As part of an assignment for my management class, I am reading the original 1911 book by Frederick Taylor on efficiency in the workplace (The Principles of Scientific Management). It is 66 pages of pure joy I tell you. (This is limited sarcasm ... it is pretty interesting in a nerdy way.)

One interesting note is that his system calls for an employee in a factory to literally plan ways for the factory workers to be more efficient and comfortable in their work. I thought the idea of having an ergonomics specialist was pretty funny - since I am generally under the impression that people should observe ways to make their own job easier and then do it.

However, I realized I had a friend in France who actually did this as her job. And then I remembered all the detail she went into making sure the employees got their stuff done. And so, I think to myself, "Thanks Sophie! Because of you, this concept makes alot more sense!"

(Hugues ou Alice, si vous parlez avec Sophie, dit-elle merci pour moi!)

Also, I would like to tell those who don't know, that Frank Gilbreth worked with Taylor, and he was the father described in the book Cheaper by the Dozen (which is sadly not half as humorous as the Steve Martin representation). [That makes much more sense if you've read the book.] Efficiency at work and at home ... priceless.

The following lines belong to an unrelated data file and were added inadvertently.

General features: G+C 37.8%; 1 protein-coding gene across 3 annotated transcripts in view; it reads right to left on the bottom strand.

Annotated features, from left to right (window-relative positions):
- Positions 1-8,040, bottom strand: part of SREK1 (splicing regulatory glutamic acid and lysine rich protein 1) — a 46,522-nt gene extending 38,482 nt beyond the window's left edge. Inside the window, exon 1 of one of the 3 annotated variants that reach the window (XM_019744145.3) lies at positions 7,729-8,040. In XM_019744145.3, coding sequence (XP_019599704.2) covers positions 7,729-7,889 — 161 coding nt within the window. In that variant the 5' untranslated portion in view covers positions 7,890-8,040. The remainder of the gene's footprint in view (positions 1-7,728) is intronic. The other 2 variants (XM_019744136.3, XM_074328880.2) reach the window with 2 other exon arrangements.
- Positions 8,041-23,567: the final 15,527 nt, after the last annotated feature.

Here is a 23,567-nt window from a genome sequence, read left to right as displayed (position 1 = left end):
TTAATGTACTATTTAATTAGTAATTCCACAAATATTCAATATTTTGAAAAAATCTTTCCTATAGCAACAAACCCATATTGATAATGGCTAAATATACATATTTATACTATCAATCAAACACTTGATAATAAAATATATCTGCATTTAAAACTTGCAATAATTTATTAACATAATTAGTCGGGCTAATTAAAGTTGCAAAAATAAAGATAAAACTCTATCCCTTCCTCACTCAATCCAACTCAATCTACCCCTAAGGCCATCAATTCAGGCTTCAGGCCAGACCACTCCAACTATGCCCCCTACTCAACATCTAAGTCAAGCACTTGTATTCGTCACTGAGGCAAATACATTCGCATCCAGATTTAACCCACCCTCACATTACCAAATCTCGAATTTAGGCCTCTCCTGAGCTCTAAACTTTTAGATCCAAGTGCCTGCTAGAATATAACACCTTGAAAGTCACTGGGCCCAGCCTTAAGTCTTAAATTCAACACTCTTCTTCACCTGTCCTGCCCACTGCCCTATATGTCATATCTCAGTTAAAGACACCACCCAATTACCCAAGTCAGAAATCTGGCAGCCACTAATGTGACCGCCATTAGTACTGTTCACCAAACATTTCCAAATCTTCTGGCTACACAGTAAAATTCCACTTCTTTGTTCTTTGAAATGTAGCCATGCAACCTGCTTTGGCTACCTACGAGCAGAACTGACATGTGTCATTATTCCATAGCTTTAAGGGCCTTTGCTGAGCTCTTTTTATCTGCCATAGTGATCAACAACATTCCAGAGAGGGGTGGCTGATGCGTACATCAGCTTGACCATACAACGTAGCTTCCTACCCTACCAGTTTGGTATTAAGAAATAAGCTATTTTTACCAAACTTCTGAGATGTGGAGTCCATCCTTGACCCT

Back to work (efficiency calls) ... ~Heather

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For Patty's Sake!

English below, but first ...

Merci, merci, merci ma famille francaise! Votre pacquet etait bien recu. Le livre est un prefere de moi aussi. Il est arrive au moment precis que j'avais besoin d'un sourire. Jusqu'au mai, c'est sur que je suis occupee (donc, mes lettres moins souvent). Mais je pense de vous toujours, et les pensees me donne espoir et un sourire. Je vous adore, tous les quatre!

As usual, I'm behind on blogging at exactly the time I'm doing something exciting and adventurous. So here is what I owe you (as a reminder list for myself on Thursday):

My new business suit
Executive Women in Gov't Conference